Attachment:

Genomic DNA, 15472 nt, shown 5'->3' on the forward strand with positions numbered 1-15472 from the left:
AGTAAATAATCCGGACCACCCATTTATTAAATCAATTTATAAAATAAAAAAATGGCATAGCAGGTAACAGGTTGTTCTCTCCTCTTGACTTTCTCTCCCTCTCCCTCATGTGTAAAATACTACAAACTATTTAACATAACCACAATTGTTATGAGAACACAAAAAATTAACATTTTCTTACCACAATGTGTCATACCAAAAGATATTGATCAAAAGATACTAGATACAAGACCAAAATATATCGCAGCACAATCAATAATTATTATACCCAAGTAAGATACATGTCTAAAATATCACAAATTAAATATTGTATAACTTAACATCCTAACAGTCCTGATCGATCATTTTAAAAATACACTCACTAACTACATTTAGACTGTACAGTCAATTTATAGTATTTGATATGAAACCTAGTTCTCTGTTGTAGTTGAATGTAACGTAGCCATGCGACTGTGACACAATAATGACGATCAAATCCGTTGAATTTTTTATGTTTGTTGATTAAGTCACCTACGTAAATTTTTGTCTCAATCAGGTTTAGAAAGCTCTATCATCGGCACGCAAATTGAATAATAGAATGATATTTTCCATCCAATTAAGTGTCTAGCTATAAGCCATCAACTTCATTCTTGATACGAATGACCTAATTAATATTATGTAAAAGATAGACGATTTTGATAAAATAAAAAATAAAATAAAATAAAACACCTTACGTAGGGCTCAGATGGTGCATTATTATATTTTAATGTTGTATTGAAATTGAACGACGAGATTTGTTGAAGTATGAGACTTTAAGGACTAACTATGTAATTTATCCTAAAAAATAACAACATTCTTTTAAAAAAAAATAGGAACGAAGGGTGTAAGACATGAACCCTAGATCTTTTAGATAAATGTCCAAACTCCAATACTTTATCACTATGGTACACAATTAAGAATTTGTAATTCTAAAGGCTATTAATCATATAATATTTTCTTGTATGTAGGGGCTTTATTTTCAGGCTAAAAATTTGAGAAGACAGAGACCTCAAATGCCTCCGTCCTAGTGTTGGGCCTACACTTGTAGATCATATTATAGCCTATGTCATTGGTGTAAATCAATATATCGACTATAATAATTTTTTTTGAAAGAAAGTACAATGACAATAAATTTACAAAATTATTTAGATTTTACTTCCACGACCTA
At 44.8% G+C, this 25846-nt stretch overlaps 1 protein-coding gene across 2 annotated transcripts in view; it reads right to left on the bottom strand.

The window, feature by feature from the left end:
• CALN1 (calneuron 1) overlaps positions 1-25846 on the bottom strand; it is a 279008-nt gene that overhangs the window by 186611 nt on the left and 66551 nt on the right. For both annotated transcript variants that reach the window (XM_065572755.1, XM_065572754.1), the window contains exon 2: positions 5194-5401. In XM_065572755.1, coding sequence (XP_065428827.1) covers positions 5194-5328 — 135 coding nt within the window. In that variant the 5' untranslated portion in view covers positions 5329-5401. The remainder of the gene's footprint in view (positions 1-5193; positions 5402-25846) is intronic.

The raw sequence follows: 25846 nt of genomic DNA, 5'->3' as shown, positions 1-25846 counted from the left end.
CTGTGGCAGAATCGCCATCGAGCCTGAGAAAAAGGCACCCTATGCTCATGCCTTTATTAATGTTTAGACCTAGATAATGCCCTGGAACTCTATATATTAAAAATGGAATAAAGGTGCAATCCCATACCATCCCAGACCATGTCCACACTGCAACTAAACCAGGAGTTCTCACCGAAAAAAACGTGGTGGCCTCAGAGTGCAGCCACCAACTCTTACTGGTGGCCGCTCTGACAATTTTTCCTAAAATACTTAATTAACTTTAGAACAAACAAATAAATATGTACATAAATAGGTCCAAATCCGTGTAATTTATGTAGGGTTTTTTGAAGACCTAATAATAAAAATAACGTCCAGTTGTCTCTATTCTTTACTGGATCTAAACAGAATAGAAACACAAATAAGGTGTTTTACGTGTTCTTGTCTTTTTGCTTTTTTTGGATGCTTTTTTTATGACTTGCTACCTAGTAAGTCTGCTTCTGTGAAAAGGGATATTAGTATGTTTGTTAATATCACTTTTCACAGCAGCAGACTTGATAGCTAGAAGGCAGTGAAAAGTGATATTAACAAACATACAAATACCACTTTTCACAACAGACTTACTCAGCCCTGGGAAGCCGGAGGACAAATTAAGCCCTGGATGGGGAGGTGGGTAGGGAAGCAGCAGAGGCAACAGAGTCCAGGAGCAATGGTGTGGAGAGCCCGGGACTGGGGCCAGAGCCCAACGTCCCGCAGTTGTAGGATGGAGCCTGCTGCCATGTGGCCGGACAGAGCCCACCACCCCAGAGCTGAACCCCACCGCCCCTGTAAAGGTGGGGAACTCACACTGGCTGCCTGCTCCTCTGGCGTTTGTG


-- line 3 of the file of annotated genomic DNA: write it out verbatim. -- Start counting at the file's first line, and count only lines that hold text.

At 44.8% G+C, this 25846-nt stretch overlaps 1 protein-coding gene across 2 annotated transcripts in view; it reads right to left on the bottom strand.